Hesitant to execute your strategy? Start with a SWOT

Sometimes, staring down the face of a new project is daunting, especially if you or your team hasn’t done it before. One of the ways to get around this, is to do a SWOT analysis. It helps you to see the positives about your team/company/position, and helps you to think critically about what some of the problems are or may materialize in the future.

SWOT stands for Strengths, Weaknesses, Opportunities, Threats. There are plenty of templates out on the web that will help you perform this analysis. For me, I’ve always found that it is the thinking around answering these questions which is most helpful, not the fancy template. A simple Word doc like the one pictured here is all you need to get started.

Some see this as a pro/con chart on steroids. I see their point. Again, it’s the mental clarity you get about your project after running a SWOT analysis that is most useful.

Lemonade Stand As A Case Study For SWOT Analysis By New Initiatives MarketingLet’s take a simple example from childhood – opening a lemonade stand.

Your mom makes the best lemonade, you know this because all the neighbours and kids tell you so. You’ll have a star product to sell. This is a strength. The corner where you want to set up your stand has a lot of pedestrian traffic and is like the neighbourhood “town square”. You can imagine getting a lot of walk-by traffic stopping to check out your stand. This is a strength.

All you will sell is lemonade so if someone wants something else to drink, they are out of luck. You and three other kids will take turns at the stand and you’re not sure about one of the kids being reliable for his “shifts”.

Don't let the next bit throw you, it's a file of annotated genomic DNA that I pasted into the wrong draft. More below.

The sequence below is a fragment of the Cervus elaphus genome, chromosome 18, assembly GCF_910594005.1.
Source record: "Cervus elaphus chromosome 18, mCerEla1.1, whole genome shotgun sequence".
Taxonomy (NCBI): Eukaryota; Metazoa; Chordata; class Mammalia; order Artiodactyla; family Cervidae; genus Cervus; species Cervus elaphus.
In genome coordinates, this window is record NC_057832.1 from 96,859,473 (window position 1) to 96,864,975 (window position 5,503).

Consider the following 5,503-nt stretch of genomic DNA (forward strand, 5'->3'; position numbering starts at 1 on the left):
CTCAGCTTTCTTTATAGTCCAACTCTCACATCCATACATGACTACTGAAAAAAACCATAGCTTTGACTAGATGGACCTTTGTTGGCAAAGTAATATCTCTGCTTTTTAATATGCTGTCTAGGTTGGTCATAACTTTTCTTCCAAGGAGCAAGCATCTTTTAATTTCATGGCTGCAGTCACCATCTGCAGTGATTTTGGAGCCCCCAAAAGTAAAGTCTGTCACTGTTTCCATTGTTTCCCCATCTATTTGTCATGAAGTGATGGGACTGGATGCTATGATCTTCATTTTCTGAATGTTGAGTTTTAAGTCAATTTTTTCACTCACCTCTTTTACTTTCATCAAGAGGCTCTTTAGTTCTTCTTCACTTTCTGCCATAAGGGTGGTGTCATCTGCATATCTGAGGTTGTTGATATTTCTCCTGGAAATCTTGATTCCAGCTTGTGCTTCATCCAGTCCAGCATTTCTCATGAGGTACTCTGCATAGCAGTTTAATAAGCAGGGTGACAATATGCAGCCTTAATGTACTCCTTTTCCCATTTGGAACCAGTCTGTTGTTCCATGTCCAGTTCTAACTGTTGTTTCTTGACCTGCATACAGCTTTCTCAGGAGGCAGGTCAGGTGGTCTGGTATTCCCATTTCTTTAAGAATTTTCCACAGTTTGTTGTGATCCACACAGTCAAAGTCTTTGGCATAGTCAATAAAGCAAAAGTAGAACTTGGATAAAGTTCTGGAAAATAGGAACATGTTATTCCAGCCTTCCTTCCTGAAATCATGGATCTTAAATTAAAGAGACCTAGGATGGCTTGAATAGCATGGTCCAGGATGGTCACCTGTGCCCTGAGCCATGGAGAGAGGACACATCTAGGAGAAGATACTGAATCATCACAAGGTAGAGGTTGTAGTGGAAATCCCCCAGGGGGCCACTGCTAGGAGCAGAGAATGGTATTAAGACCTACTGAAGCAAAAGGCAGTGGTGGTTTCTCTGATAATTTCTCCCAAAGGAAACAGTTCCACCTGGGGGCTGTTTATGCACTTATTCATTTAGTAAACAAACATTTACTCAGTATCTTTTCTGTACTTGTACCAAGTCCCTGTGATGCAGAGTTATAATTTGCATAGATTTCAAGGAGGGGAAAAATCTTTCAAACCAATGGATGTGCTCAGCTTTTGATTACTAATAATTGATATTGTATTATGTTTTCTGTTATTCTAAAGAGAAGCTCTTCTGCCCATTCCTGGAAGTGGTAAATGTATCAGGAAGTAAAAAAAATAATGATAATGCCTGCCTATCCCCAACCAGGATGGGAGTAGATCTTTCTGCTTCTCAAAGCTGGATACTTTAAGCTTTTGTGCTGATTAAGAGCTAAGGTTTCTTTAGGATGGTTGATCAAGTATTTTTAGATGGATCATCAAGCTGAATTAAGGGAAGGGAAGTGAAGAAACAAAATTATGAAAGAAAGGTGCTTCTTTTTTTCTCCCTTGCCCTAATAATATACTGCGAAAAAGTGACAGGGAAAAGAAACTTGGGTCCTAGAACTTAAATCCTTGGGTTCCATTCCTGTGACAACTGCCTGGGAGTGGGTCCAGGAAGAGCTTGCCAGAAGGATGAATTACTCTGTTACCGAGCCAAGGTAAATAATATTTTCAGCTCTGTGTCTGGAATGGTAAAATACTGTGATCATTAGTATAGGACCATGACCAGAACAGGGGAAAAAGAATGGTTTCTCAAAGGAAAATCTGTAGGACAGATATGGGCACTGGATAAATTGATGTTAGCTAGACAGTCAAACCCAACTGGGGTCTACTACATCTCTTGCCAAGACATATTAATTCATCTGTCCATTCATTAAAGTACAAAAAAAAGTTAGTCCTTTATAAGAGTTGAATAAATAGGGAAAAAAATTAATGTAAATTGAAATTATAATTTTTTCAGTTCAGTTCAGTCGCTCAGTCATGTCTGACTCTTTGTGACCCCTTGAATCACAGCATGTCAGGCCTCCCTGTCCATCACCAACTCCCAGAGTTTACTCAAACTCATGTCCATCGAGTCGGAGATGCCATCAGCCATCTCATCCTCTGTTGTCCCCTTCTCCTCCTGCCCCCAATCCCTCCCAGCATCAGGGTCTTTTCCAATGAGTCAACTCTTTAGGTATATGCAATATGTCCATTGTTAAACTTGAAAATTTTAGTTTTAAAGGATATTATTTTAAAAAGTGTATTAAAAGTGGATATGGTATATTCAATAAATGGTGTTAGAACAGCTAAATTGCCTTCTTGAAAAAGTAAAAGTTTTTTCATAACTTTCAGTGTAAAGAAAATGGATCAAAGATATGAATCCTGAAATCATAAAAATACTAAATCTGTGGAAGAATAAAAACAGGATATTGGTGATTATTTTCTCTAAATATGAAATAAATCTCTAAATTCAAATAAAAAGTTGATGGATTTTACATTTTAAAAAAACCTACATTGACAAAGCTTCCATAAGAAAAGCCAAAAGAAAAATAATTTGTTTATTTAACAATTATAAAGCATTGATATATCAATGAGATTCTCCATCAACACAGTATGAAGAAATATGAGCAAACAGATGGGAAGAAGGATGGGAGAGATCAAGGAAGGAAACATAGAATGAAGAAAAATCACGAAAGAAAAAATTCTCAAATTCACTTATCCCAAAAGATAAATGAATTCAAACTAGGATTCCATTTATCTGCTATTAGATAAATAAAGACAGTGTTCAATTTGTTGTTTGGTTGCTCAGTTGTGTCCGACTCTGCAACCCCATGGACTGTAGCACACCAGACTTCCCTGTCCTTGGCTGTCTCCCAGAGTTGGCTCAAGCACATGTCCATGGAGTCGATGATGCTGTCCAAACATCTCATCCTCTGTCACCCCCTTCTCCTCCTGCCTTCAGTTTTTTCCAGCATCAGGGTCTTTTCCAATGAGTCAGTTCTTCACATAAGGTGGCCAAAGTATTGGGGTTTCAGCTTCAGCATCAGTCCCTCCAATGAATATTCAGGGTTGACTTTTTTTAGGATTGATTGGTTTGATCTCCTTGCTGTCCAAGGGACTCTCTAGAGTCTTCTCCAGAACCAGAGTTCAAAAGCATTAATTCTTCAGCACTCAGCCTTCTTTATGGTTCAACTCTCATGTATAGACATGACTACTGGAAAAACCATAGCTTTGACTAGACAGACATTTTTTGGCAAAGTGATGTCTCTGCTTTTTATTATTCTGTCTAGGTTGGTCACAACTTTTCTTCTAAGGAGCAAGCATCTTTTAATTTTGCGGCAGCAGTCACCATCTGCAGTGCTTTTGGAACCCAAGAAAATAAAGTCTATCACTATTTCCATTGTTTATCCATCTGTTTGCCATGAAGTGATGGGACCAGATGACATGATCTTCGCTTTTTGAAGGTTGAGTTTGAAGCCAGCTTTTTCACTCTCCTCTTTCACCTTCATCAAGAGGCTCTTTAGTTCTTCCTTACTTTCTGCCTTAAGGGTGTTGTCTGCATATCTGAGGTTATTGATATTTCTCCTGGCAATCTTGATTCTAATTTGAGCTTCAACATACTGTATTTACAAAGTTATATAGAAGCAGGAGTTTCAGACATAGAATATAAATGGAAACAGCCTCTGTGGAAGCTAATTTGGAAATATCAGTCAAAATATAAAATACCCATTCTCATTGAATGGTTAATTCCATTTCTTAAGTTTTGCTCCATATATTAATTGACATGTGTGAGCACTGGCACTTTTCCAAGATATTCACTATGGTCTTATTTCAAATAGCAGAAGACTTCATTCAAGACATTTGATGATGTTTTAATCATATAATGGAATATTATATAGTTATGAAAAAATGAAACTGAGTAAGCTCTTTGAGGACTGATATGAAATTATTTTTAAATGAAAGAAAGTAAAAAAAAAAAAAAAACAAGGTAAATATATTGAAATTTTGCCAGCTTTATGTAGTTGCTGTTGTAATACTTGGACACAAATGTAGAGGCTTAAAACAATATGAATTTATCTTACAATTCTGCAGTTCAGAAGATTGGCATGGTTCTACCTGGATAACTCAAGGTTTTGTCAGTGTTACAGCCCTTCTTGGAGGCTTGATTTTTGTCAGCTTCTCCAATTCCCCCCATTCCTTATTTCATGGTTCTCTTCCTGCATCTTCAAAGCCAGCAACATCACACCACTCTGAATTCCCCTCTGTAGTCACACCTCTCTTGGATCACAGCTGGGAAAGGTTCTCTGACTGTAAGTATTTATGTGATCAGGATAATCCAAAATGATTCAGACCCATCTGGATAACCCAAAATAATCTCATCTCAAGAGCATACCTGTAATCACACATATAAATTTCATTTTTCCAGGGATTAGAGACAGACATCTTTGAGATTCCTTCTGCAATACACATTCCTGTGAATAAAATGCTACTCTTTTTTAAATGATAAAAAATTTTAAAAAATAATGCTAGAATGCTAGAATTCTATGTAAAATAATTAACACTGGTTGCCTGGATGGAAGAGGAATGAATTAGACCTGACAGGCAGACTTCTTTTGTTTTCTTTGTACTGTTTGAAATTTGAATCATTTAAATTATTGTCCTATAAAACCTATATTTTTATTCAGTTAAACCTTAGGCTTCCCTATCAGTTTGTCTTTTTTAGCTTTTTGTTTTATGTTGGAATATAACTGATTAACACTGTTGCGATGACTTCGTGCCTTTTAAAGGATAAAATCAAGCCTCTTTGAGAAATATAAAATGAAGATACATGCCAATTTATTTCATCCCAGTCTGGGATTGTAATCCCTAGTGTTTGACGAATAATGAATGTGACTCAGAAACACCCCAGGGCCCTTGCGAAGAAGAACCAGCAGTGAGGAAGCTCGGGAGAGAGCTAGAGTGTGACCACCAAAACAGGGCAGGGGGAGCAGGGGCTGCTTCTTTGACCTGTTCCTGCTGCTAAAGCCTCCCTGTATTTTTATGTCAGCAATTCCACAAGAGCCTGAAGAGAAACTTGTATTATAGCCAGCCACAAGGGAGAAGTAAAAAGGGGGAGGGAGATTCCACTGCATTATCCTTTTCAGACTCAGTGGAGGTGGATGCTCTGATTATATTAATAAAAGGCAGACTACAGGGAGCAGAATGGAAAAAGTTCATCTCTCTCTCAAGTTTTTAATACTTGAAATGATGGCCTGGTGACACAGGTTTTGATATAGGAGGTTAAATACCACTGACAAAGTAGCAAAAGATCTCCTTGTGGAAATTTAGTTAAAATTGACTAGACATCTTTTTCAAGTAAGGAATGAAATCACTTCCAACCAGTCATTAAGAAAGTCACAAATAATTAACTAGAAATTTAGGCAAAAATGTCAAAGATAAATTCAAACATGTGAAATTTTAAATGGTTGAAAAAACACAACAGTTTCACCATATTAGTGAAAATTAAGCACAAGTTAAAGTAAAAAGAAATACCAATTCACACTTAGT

You’ll open this lemonade stand only for one weekend and notice there is a neighbourhood festival on a weekend in the future. Most of the neighbours will be participating and in the mood to buy things and support the festival. This is an opportunity.

Any of the other kids in the ‘hood could start a lemonade stand and steal your thunder. There may be other distractions at the festival that take attention away from your stand. At some point your mom may get tired of making lemonade and tell you that is it. These are threats to your project.

I picked a simple example from childhood, but I hope you get the picture. Once you run through and answer “what could be a threat?” and “what are our strengths” it gives you a lot more clarity and confidence to take a first step to start your project.

While a SWOT analysis for a lemonade stand may be over the top for your average kid looking to fan his entrepreneurial streak this summer, how have you used this process in your work?


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